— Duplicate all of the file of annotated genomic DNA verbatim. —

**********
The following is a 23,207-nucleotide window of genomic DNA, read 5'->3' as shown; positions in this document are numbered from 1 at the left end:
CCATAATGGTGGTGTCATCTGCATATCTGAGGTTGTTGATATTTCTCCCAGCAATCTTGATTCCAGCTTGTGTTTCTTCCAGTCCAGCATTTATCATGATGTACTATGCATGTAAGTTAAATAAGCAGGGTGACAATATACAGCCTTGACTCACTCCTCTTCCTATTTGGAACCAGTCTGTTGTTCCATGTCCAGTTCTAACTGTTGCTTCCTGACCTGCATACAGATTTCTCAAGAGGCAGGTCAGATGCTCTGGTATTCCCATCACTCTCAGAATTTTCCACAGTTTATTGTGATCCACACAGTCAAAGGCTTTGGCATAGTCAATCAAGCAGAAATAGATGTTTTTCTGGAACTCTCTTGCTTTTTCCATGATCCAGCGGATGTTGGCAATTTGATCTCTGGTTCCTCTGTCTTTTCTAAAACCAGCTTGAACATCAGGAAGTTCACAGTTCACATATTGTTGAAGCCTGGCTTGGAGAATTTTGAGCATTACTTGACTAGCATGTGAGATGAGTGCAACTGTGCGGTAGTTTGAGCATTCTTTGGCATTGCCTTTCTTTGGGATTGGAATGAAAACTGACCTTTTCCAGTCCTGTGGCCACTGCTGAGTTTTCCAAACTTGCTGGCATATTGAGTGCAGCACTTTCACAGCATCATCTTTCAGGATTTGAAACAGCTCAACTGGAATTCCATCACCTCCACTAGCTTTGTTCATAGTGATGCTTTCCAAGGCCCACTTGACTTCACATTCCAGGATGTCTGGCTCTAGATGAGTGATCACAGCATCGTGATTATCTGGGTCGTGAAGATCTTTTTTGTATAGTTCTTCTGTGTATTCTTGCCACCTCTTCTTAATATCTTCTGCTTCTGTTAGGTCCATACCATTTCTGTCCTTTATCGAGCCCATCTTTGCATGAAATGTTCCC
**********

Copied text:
The following is a 23,207-nucleotide window of genomic DNA, read 5'->3' as shown; positions in this document are numbered from 1 at the left end:
CCATAATGGTGGTGTCATCTGCATATCTGAGGTTGTTGATATTTCTCCCAGCAATCTTGATTCCAGCTTGTGTTTCTTCCAGTCCAGCATTTATCATGATGTACTATGCATGTAAGTTAAATAAGCAGGGTGACAATATACAGCCTTGACTCACTCCTCTTCCTATTTGGAACCAGTCTGTTGTTCCATGTCCAGTTCTAACTGTTGCTTCCTGACCTGCATACAGATTTCTCAAGAGGCAGGTCAGATGCTCTGGTATTCCCATCACTCTCAGAATTTTCCACAGTTTATTGTGATCCACACAGTCAAAGGCTTTGGCATAGTCAATCAAGCAGAAATAGATGTTTTTCTGGAACTCTCTTGCTTTTTCCATGATCCAGCGGATGTTGGCAATTTGATCTCTGGTTCCTCTGTCTTTTCTAAAACCAGCTTGAACATCAGGAAGTTCACAGTTCACATATTGTTGAAGCCTGGCTTGGAGAATTTTGAGCATTACTTGACTAGCATGTGAGATGAGTGCAACTGTGCGGTAGTTTGAGCATTCTTTGGCATTGCCTTTCTTTGGGATTGGAATGAAAACTGACCTTTTCCAGTCCTGTGGCCACTGCTGAGTTTTCCAAACTTGCTGGCATATTGAGTGCAGCACTTTCACAGCATCATCTTTCAGGATTTGAAACAGCTCAACTGGAATTCCATCACCTCCACTAGCTTTGTTCATAGTGATGCTTTCCAAGGCCCACTTGACTTCACATTCCAGGATGTCTGGCTCTAGATGAGTGATCACAGCATCGTGATTATCTGGGTCGTGAAGATCTTTTTTGTATAGTTCTTCTGTGTATTCTTGCCACCTCTTCTTAATATCTTCTGCTTCTGTTAGGTCCATACCATTTCTGTCCTTTATCGAGCCCATCTTTGCATGAAATGTTCCC